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2018 Gambling Olympics Participant Profile: Michael Mooney

2018 Gambling Olympics Participant Profile: Michael Mooney article feature image

Michael Mooney with Guy Fieri

The Highlights

  • Michael Mooney is one of the participants in the inaugural Gambling Olympics.
  • He’s a New York Times best-selling author whose work has appeared in ESPN The Magazine, Rolling Stone and GQ.
  • He considers himself a longshot and isn’t favored in any of the 12 individual events.

The 2018 Gambling Olympics is a two-day, 12-person contest taking place in Las Vegas on July 9-10. The buy-in is $2,500, and the winner gets $10,000.

Before, during and after the Gambling Olympics, we will provide extensive coverage via participant profiles, event breakdowns and live in-person analysis. Be sure to follow all the action in the Gambling Olympics section of the site.


Show Me the Mooney

Michael Mooney doesn’t have the gambling background of the other competitors, but he’s still extremely accomplished. He’s a New York Times best-selling author, and his work has appeared in ESPN The Magazine, Rolling Stone, GQ, SUCCESS, Popular Mechanic, Outside and Texas Monthly.

His work includes stories on various sporting events, spanning the spectrum from basketball to football to bowling. A couple of years ago he profiled Jonathan Bales for SUCCESS in the article “Why Taking Risks Is Worth It.”

Mooney was gracious enough to answer a few questions for us heading into the inaugural Gambling Olympics.

Q: How did you first get involved with gambling?

Mooney: I can remember playing five-card draw for candy in elementary school.

Q: What qualifies you to participate in this prestigious tournament?

Mooney: I am a journalist lucky enough to be invited to participate. Mostly just trying not to embarrass myself.

Q: What is you proudest “degen” moment?

Mooney: I got a newspaper to bankroll me for a month as part of a feature story.

Q: What do you feel will be your strongest and weakest events?

Mooney: My strongest event will probably be sports betting. Weakest is crypto.

Q: How many hours of prep are you putting into this?

Mooney: At least 10 to 20, but I’m starting way behind the curve against a group of pros.

Q: Who do you think is the favorite to win?

Mooney: I’ll guess Bales.

Q: Who is your pick to finish dead last?

Mooney: I’ve got to be the favorite for dead last.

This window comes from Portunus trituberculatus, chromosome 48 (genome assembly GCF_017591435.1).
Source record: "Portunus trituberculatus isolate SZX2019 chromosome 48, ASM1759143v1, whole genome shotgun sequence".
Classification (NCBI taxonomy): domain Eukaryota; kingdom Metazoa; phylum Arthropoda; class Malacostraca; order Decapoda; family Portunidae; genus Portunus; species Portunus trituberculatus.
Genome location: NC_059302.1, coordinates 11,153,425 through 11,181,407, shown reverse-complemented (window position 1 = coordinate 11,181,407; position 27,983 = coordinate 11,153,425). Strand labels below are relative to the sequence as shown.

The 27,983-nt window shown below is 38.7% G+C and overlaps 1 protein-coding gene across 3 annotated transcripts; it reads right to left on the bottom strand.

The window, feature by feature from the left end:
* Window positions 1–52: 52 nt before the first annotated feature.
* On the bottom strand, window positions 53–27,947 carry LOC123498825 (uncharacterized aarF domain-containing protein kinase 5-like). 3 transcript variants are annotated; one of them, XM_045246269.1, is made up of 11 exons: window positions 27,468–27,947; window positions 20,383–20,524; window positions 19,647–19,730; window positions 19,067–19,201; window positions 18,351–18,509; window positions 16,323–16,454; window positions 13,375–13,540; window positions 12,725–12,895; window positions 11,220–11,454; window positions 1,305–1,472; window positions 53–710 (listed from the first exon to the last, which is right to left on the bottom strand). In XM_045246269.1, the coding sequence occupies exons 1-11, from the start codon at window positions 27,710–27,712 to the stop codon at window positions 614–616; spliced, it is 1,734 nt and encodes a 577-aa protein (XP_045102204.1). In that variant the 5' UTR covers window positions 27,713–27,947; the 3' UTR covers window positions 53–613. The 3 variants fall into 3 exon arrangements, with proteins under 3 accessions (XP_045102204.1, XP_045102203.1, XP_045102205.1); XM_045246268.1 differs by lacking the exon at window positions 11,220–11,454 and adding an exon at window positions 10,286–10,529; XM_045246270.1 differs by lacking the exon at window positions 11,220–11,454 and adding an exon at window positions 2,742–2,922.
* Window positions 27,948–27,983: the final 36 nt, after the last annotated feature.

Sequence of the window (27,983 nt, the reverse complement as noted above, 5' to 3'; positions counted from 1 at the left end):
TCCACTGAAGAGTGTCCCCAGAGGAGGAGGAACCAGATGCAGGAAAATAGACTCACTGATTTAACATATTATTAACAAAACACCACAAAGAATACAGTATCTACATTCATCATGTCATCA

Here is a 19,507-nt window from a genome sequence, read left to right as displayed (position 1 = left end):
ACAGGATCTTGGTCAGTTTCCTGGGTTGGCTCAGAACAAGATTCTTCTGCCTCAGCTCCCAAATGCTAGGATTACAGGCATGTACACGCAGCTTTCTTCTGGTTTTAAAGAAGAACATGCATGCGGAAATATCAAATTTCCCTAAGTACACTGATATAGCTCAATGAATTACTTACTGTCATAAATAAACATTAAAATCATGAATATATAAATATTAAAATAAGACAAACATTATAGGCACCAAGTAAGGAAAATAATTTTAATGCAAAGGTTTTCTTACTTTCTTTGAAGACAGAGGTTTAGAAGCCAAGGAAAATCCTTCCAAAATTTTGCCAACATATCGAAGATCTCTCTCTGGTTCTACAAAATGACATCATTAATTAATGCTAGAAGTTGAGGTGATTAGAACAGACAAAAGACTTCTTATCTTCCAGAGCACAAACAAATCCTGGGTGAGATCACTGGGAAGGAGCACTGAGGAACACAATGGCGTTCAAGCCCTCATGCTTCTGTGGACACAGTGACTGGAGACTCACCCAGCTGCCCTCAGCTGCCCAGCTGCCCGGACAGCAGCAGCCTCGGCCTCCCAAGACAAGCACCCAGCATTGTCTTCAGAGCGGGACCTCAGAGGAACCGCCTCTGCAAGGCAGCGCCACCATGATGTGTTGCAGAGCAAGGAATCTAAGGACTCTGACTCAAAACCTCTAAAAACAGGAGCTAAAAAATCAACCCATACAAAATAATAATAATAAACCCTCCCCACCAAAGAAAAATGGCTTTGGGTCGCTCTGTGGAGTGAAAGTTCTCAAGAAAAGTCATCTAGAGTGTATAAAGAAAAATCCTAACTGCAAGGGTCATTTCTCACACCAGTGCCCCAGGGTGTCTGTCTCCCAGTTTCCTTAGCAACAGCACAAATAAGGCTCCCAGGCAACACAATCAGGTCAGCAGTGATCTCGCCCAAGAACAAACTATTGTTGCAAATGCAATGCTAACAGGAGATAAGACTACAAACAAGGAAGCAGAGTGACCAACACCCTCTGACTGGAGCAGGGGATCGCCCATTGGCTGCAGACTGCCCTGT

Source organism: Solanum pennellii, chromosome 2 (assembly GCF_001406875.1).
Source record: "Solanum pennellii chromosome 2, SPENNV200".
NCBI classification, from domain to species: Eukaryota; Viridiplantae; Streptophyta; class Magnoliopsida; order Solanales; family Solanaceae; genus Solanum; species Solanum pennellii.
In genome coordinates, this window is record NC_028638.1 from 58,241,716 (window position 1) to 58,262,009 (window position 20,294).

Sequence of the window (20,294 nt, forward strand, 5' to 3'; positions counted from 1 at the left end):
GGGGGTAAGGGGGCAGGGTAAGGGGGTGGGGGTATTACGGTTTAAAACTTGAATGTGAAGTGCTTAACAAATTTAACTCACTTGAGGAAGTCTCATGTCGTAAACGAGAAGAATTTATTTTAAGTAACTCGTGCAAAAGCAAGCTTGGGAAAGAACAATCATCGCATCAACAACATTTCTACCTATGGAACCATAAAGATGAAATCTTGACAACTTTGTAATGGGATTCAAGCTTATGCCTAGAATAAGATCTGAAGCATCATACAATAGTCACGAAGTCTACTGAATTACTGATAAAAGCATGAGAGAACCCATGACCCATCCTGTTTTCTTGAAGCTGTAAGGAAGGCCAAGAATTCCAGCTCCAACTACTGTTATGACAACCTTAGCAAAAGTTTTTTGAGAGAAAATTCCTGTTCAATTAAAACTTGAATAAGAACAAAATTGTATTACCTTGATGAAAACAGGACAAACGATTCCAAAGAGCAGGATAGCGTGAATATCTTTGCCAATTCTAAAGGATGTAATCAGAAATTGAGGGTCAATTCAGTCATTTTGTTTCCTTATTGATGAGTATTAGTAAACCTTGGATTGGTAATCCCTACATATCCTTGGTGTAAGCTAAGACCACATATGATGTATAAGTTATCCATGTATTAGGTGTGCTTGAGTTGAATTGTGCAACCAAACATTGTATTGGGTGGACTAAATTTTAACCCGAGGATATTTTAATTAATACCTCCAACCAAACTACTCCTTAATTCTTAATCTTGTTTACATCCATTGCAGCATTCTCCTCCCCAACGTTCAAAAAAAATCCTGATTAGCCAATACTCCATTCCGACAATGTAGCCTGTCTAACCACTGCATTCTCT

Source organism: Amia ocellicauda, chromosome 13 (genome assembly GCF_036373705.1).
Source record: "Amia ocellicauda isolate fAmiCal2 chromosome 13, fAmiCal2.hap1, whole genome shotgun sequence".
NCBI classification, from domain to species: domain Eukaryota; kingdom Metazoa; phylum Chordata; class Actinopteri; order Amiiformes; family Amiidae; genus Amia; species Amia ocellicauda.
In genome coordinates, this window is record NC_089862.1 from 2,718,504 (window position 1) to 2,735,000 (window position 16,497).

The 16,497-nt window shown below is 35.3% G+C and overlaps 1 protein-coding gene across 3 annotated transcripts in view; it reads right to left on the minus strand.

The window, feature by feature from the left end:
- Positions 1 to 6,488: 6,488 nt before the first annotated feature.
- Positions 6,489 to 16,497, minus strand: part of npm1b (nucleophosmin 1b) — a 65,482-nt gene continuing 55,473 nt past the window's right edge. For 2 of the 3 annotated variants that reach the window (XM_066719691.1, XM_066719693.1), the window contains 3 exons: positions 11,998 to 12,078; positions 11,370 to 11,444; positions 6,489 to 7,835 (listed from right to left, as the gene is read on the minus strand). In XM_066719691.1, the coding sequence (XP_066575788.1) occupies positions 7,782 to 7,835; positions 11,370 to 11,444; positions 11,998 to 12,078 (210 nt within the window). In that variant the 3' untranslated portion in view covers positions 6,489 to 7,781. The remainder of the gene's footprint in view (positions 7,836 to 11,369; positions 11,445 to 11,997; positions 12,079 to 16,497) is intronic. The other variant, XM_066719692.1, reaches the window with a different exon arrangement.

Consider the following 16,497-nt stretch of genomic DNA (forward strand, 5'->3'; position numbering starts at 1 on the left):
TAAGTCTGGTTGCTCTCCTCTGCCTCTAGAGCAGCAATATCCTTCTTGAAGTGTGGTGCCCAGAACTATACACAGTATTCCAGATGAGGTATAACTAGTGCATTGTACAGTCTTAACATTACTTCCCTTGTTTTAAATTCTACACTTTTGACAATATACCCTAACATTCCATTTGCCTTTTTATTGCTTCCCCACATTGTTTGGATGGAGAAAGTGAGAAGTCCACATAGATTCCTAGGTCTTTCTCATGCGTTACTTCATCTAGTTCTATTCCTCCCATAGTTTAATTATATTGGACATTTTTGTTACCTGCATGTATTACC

Indeed, Mooney is the favorite for dead last. If you like underdogs, he’s your guy. He is listed as a +900 underdog to win the Main Event (tied for the longest odds in the field) and is not among the favorites in any of the 12 individual events. He clearly has experience in sports betting, but probably not as much as guys such as Peter Jennings, Adam Levitan, Paul Lo Duca and BlackJack Fletcher have.

Mooney lists his biggest weakness as crypto, so that should put him well behind some of the other competitors who have dived into the crypto field headfirst. Mooney’s best shot might be in some of the more luck-based events. There are no betting favorites in Connect Four, Yahtzee, Lodden Thinks and the Standings Prediction. The volatility in those events can only help him.

The biggest red flag for Mooney heading into the Gambling Olympics is his mindset. He seems resigned to the fate of a bottom-of-the-table finish, and he’s not preparing as intensely as other competitors are. It’s fun to root for underdogs, but Mooney is an underdog for a reason.

How Mooney wins: He gets all the breaks for two full days. He bags multiple Yahtzees, gets dealt elite cards in Acey-Deucey and can do no wrong in Rock-Paper-Scissors. He runs super-hot in Blackjack, and even his Crypto Portfolio skyrockets thanks to a well-timed investment in an obscure s—t coin. Ironically, the only event he doesn’t do well in is the Standings Prediction after picking himself to finish last, but even with that minor stumble he shocks the gambling world by taking home the first Gambling Olympics gold medal.

How Mooney loses: He catches no breaks in the games of chance, and the games of skill go poorly. He finishes dead last and then writes a Pulitzer Prize-winning article about his days of degeneracy in Vegas.

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